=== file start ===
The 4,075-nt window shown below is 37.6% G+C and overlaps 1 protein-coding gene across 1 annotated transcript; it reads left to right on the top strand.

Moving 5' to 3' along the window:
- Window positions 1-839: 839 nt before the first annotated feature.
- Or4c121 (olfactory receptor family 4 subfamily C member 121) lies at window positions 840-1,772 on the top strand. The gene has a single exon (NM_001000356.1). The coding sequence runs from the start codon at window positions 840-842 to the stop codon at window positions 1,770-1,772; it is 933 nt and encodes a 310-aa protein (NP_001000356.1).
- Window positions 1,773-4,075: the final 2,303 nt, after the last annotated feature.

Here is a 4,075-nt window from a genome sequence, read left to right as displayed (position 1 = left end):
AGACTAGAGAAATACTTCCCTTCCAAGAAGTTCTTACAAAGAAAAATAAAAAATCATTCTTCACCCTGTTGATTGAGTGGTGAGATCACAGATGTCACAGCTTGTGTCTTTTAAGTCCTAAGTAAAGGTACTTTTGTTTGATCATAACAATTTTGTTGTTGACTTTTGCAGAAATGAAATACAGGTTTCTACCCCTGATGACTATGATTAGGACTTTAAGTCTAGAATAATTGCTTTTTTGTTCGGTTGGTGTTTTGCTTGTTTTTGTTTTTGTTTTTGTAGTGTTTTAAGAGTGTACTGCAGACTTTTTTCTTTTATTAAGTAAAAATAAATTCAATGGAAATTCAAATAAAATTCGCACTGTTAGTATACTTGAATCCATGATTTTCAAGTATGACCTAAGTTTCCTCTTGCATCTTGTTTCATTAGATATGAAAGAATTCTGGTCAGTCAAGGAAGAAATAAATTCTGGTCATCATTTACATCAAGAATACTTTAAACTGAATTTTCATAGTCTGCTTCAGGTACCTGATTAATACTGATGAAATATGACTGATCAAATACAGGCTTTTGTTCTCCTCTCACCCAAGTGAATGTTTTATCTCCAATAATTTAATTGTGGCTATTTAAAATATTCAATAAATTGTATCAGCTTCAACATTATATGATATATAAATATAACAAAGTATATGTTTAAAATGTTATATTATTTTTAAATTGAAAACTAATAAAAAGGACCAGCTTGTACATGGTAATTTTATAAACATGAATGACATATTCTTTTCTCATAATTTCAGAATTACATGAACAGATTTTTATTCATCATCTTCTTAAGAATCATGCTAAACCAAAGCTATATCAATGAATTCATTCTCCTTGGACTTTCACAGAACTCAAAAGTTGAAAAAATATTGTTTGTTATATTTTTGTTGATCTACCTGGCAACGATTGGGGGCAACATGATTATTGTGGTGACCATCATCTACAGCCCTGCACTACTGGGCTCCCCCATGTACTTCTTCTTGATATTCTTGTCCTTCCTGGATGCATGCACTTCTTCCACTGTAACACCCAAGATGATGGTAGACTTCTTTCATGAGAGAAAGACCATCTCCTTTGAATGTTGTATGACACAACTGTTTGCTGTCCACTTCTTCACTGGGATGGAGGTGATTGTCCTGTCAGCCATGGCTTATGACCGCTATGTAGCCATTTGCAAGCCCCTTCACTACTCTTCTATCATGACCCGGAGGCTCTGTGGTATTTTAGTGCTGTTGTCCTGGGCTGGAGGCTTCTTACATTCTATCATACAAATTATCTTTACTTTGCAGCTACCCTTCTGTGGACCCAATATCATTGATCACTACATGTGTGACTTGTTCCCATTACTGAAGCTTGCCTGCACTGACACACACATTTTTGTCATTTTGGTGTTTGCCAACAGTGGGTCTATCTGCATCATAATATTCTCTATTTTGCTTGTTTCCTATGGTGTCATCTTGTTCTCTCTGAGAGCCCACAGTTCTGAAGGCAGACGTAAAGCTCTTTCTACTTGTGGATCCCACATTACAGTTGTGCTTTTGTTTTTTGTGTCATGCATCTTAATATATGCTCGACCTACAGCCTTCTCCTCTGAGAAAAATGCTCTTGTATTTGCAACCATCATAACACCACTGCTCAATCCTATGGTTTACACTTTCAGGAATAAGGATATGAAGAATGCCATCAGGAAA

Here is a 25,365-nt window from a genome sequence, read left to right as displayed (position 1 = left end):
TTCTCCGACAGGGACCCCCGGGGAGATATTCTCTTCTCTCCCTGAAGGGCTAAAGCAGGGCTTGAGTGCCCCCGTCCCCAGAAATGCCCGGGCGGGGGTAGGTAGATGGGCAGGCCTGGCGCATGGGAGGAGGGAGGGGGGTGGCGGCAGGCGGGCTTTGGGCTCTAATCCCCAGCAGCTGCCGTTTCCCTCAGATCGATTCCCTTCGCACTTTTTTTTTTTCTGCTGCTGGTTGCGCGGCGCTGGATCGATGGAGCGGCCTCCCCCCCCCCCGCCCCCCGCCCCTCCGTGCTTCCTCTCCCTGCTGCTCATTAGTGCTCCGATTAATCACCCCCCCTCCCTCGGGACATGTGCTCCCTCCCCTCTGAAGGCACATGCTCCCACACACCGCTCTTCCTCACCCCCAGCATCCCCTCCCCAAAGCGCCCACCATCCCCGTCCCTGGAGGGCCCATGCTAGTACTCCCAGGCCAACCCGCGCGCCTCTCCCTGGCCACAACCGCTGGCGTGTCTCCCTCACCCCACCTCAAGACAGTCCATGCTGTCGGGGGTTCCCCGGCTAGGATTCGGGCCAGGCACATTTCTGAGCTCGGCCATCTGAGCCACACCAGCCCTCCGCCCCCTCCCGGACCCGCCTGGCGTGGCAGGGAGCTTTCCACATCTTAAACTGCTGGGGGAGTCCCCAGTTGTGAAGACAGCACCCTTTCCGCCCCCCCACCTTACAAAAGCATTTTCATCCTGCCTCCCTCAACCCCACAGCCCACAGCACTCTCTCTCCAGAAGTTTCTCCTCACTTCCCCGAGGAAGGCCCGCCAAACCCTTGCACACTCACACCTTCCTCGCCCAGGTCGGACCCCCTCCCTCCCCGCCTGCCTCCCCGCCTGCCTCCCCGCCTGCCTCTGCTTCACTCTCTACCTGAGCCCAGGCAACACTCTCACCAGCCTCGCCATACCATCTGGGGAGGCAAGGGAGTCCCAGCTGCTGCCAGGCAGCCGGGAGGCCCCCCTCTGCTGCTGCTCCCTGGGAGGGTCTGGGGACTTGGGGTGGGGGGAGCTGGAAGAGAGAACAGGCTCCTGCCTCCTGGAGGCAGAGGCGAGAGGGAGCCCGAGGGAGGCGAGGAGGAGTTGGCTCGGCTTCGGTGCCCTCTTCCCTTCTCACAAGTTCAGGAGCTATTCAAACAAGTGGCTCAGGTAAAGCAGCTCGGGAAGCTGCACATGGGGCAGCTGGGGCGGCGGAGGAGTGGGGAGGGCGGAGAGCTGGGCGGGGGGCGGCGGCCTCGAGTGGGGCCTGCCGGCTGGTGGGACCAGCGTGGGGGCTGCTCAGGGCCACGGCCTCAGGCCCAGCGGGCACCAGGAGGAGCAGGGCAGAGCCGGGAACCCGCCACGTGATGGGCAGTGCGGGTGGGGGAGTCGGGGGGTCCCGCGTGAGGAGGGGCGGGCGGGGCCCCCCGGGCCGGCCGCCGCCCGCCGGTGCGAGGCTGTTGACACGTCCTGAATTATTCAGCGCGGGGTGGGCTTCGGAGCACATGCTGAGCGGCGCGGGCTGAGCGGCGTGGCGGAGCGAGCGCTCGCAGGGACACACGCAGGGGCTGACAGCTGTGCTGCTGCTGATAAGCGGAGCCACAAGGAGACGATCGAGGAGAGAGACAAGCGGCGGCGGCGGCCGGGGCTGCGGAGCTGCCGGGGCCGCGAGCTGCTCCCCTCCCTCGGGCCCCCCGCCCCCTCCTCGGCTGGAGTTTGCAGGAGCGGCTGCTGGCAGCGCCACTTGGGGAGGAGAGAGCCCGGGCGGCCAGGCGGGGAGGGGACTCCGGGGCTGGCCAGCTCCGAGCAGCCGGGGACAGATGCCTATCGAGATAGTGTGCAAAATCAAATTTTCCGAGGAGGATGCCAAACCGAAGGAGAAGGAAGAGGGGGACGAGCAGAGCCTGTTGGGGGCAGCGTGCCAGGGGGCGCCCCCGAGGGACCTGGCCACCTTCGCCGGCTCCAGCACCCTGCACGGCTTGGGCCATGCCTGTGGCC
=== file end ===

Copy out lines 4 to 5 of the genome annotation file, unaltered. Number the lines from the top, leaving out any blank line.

- Or4c121 (olfactory receptor family 4 subfamily C member 121) lies at window positions 840-1,772 on the top strand. The gene has a single exon (NM_001000356.1). The coding sequence runs from the start codon at window positions 840-842 to the stop codon at window positions 1,770-1,772; it is 933 nt and encodes a 310-aa protein (NP_001000356.1).
- Window positions 1,773-4,075: the final 2,303 nt, after the last annotated feature.